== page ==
Design & Technology
The National Curriculum states that:
'Design and technology is an inspiring, rigorous and practical subject. Using creativity and imagination, pupils design and make products that solve real and relevant problems within a variety of contexts, considering their own and others’ needs, wants and values. They acquire a broad range of subject knowledge and draw on disciplines such as mathematics, science, engineering, computing and art. Pupils learn how to take risks, becoming resourceful, innovative, enterprising and capable citizens. Through the evaluation of past and present design and technology, they develop a critical understanding of its impact on daily life and the wider world. High-quality design and technology education makes an essential contribution to the creativity, culture, wealth and well-being of the nation.'
Design and Technology is an inspiring, rigorous and practical subject. Design and Technology encourages children to learn to think and intervene creatively to solve problems both as individuals and as members of a team. We encourage children to use their creativity and imagination, to design and make products that solve real and relevant problems within a variety of contexts, considering their own and others’ needs, wants and values. We aim to, wherever possible, link work to other disciplines such as mathematics, science, engineering, computing and art. The children are also given opportunities to reflect upon and evaluate past and present design technology, its uses and its effectiveness and are encouraged to become innovators and risk-takers.
Through a variety of creative and practical activities, we teach the knowledge, understanding and skills needed to engage in an iterative process of designing and making. The children work in a range of relevant contexts (for example home, school, leisure, culture, enterprise, industry and the wider environment).
When designing and making, the children are taught to:
use research and develop design criteria to inform the design of innovative, functional, appealing products that are fit for purpose, aimed at particular individuals or groups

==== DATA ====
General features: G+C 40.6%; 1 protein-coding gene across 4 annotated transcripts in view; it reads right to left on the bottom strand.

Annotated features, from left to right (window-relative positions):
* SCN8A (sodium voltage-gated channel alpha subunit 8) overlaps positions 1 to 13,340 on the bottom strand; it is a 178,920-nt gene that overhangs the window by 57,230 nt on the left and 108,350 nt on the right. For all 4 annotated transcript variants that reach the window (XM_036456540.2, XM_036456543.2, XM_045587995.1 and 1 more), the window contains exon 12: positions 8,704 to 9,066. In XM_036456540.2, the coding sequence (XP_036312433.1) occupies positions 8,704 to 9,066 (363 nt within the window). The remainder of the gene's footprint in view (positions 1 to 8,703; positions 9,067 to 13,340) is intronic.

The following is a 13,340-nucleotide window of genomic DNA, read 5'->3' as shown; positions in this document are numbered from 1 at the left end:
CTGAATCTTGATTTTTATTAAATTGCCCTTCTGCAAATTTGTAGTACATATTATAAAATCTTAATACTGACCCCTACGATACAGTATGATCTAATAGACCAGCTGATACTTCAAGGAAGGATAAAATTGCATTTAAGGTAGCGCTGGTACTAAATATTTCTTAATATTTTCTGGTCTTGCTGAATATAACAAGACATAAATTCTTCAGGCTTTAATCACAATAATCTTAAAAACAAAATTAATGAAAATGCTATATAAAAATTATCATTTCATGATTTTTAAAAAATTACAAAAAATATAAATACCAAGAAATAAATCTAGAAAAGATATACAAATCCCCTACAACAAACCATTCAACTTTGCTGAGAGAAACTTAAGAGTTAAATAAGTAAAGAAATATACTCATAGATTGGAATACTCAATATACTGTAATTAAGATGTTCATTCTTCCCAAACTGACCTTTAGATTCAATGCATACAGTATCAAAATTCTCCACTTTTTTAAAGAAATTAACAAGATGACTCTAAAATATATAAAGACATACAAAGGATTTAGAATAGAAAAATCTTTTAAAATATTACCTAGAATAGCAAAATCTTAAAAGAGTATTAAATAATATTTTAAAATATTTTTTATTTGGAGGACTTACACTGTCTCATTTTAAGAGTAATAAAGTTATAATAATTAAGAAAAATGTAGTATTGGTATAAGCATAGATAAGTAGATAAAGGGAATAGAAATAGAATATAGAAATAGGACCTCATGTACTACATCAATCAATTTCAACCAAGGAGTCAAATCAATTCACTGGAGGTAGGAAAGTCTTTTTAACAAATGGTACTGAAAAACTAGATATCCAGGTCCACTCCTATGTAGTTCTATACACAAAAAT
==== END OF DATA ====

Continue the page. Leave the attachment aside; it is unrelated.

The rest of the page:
generate, develop, model and communicate their ideas through discussion, annotated sketches, cross-sectional diagrams, prototypes, pattern pieces and computer-aided design
select from and use a wider range of tools and equipment to perform practical tasks (for example, cutting, shaping, joining and finishing) accurately
select from and use a wider range of materials and components, including construction materials, textiles and ingredients, according to their functional properties and aesthetic qualities
investigate and analyse a range of existing products
evaluate their ideas and products against their own design criteria and consider the views of others to improve their work
understand how key events and individuals in design and technology have helped shape the world
apply their understanding of how to strengthen, stiffen and reinforce more complex structures
understand and use mechanical systems in their products
understand and use electrical systems in their products
apply their understanding of computing to program, monitor and control their products
Key skills and key knowledge for D and T have been mapped across the school to ensure progression between year groups. This also ensures that there is a context for the children’s work in Design and Technology; that they learn about real life structures and the purpose of specific examples, as well as developing their skills throughout the programme of study. Design and technology lessons are also taught as a block so that children’s learning is focused throughout each unit of work.